Teach the Earth > Course Design > Course Goals/Syllabus Database > Geology of National Parks

Geology of National Parks

Rich Schultz

Elmhurst College
Private four-year institution, primarily undergraduate


"Geology of National Parks" draws upon the various landscapes of America's National Parks to introduce geologic concepts and processes. The course explores the concept of geologic time, among others, based on the rock record to present a basic evolutionary history of the U.S. Locating physiographic provinces and national park sites assists in geographic literacy and map skills.

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Course Context:

This is an introductory course, although 300-level undergraduate, with no pre-requisites and does not serve as a prerequisite for other courses. It does not serve as a General Education requirement, but as an elective for students of all majors. The course has no associated lab. Students who decide to major in geosciences must take an additional course in physical geology.

Course Goals:

Based on the application of skills introduced via brief lecture and developed through interactive group exchange, and upon successful completion of this course, students will be able to:

1. Given a map of the location of the physiographic provinces and selected National Parks, predict what dominant geologic processes have shaped the region.
2. Evaluate the geology of selected National Parks and interpret their basic geologic processes associated with physiographic provinces.

Students will also be able to:

1. Interpret and utilize maps as a tool for geographic literacy and recreational visits.
2. Research geologic literature about National Parks for the intent of visiting them.

How course activities and course structure help students achieve these goals:

Through a series of interactive jigsaw teechniques, concept sketch exercises, virtual scavenger hunts, and brief "vacation planners", students will actively learn about the geology of National Parks. Assessment includes both formative and summative types including: classroom assessment techniques (CATs) such as "minute papers", "muddiest point", and "quickie quizzes", as well as jigsaw exercises, concept sketches, gallery walks, and virtual scavenger hunts.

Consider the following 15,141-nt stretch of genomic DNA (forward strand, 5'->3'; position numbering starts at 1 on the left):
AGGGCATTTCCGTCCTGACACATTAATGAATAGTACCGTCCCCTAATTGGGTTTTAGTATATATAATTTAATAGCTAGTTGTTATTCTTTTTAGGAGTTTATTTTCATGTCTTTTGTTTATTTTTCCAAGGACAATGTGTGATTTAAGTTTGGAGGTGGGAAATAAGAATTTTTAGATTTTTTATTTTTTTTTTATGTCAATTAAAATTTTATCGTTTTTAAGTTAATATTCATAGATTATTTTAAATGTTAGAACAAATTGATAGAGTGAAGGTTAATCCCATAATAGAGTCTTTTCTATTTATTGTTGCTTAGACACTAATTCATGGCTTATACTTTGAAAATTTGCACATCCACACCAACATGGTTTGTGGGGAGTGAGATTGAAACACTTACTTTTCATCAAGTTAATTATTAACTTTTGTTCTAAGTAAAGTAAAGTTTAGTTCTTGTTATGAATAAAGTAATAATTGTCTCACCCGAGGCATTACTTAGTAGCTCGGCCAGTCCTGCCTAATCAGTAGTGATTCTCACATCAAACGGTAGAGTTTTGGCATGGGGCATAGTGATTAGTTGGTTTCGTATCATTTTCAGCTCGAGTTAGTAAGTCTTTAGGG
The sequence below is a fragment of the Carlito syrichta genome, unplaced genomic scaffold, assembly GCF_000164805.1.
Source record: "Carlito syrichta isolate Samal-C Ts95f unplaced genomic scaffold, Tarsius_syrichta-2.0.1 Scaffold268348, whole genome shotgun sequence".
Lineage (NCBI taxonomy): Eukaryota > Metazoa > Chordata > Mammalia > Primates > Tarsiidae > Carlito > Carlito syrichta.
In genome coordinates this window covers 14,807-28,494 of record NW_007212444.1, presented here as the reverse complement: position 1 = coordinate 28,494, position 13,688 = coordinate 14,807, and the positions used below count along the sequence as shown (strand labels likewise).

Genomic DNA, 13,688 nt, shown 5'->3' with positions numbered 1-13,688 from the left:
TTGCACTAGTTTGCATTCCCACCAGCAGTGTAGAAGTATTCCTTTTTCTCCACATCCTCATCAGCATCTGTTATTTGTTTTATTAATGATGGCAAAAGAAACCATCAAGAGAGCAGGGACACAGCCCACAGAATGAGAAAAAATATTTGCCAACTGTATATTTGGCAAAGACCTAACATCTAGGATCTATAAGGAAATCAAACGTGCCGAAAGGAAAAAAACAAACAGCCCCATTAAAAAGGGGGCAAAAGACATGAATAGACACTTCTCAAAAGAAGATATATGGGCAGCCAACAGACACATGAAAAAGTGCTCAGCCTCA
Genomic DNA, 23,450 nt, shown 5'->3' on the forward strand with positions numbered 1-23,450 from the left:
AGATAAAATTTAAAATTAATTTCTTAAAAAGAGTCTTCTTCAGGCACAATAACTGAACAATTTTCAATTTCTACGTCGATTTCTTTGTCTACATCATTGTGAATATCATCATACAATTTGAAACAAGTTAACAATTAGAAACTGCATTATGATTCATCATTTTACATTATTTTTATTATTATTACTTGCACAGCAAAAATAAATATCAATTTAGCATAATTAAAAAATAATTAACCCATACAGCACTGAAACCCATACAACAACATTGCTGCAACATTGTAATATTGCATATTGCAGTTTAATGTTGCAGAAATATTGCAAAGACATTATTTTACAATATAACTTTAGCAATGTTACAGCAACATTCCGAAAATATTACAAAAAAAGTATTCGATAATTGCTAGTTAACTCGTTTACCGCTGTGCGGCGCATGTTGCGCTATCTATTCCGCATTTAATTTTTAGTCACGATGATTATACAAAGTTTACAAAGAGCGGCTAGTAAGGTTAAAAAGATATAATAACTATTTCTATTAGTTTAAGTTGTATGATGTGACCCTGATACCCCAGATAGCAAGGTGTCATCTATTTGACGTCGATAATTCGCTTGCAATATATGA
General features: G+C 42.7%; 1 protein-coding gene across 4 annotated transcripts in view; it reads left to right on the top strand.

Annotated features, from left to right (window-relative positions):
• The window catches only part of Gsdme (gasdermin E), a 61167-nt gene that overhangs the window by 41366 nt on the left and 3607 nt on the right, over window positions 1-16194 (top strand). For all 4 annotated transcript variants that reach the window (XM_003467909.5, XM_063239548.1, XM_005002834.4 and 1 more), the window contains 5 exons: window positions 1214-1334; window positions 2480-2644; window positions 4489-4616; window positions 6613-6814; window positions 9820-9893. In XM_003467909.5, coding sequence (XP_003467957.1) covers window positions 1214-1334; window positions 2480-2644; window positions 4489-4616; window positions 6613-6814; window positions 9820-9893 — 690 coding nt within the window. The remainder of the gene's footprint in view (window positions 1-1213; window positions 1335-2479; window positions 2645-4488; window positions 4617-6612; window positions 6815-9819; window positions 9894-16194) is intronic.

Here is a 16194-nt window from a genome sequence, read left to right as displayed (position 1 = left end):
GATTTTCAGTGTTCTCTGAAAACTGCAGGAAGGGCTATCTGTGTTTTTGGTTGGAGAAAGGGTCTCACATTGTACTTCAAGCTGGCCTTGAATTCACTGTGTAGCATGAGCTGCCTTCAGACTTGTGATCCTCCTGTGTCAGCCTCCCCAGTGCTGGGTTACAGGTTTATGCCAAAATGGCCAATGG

Skills Goals

geographic literacy
writing across the curriculum (WAC) initiatives
critical research methods

How course activities and course structure help students achieve these goals:

Geographic literacy is achieved through map skills exercises, virtual field trips, and jigsaw exercise techniques. WAC initiatives are achieved through a series of "one minute" papers and abstract writing activities. Gaining an understanding of research methods is practiced through virtual field trip and jigsaw exercise techniques.

Attitudinal Goals

developing an appreciation for the Earth's geology and natural beauty

How course activities and course structure help students achieve these goals:

Through a plethora of images, exercises and summative assessment techniques, students will gain an appreciation for the National Park system and geology of the Earth.


Student learning is assessed through both formative and summative assessment methods including, but not limited to: concept sketches, jigsaw exercise techniques, gallery walks, classroom assessment techniques (CATs)including such WAC initiatives such as "one minute papers", "muddiest point", "quickie quiz", and abstract writing.

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